Friday, December 14, 2007

"Web 3.0" AND OR the "Semantic Web"

Although I have worked in health research centres and medical libraries, I have never worked professionally as a librarian in a health setting. That is why I have great admiration for health librarians such as The Google Scholar, who can multitask, working as a top-notch librarian while at the same time keeping up with cutting edge technology. The Google Scholar recently made a wonderful entry about Web 3.0 and the Semantic Web:

In medicine, there is virtually no discussion about web 3.0 (see this PubMed search for web 3.0 (zero results) and most of the discussion on the semantic web (see this PubMed search - ~100 results) is from the perspective of biology/ bioinformatics.

The dichotomy in the literature is both perplexing and unsurprising. On the one hand, semanticists are looking at a new intelligent web has 'added meaning' to documents, and machine interoperability. On the other, web 3.0 advocates use '3.0' to be trendy, hip or to market themselves or their websites. That said, I prefer the web 3.0 label to the semantic web because it follows web 2.0 and suggests continuity.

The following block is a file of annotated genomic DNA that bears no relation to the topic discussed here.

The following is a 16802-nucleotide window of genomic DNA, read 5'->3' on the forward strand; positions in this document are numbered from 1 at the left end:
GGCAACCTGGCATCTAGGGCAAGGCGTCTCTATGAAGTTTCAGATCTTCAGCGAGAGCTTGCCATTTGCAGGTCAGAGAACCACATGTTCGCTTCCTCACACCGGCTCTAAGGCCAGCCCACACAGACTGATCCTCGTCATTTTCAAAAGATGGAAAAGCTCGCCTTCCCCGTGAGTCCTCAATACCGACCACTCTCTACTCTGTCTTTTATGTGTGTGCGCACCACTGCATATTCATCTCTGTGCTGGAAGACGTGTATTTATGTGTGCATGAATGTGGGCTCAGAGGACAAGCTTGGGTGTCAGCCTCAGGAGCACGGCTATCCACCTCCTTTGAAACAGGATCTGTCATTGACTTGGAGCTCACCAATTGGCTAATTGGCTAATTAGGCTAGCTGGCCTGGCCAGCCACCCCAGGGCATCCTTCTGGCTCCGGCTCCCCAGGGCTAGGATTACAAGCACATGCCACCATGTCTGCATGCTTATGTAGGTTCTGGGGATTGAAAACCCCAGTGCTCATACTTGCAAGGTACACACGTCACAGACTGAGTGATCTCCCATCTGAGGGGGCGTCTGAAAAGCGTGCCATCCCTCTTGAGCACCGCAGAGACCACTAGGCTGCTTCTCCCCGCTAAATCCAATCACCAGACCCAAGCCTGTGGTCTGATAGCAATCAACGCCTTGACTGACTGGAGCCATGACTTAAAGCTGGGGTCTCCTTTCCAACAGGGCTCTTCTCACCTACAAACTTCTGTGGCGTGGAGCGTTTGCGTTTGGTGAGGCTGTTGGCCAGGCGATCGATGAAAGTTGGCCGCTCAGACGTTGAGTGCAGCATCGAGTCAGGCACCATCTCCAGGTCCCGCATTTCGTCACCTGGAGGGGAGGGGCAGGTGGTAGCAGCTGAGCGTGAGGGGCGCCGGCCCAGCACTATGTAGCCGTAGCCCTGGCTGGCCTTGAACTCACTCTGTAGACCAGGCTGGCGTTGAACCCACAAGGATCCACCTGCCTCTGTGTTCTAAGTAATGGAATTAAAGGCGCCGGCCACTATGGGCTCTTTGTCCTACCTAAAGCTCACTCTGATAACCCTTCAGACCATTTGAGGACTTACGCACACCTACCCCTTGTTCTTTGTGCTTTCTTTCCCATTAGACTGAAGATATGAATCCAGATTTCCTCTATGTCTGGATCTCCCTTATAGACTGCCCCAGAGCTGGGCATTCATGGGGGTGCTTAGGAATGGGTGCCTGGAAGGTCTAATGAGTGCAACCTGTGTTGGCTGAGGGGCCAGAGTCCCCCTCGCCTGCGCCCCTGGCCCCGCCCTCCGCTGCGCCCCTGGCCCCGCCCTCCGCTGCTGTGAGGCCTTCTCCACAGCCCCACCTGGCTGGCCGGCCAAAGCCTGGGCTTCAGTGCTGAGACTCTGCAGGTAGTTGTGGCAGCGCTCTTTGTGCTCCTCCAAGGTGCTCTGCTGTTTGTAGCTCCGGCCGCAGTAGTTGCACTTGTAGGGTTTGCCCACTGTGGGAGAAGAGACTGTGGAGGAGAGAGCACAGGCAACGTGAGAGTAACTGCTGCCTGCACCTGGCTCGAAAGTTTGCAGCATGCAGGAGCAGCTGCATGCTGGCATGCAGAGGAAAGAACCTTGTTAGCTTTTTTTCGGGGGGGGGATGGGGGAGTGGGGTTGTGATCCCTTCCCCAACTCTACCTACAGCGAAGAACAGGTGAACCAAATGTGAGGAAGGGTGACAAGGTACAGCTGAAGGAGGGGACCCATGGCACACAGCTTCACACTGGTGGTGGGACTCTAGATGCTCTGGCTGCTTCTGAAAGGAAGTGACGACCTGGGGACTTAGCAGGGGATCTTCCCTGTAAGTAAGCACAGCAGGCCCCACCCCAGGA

I find it perplexing, too, that academics tend to subscribe to the term "Semantic Web" whereas practitioners and technology experts tend to refer to "Web 3.0." For example, the Journal of Cataloging and Classification recently had an entire issue devoted to the Semantic Web - without one mention of the term "Web 3.0."

Although the dichotomy in the literature is apparent, it's interesting that for most of us, we associate Web 3.0 and the Semantic Web together. It's not unlike a decade ago when we used the terms "Internet" and "Web" interchangeably -- even though they are not.

Tim Berners-Lee and the W3C envisioned for the Web to eventually progress to becoming the Semantic Web. Standards such as RDF and DAML+OIL emerged as early as 1998, long before Web 2.0. Web 2.0 is not even mentioned in the W3C because it has no standards. In my opinion, Web 3.0 and the Semantic Web are separate entities. Web 3.0 goes one step further in that it will extend beyond the web browser and will not be limited to just the personal computer.

It is important that medical librarians -- all librarians for that matter -- join in (and even lead) the discourse, particularly since the Semantic Web & Web 3.0 will be based heavily on the principles of knowledge and information organization. Whereas Web 1.0 and 2.0 could not distinguish among Acetaminophen, Paracetamol, and Tylenol -- Web 3.0 will.

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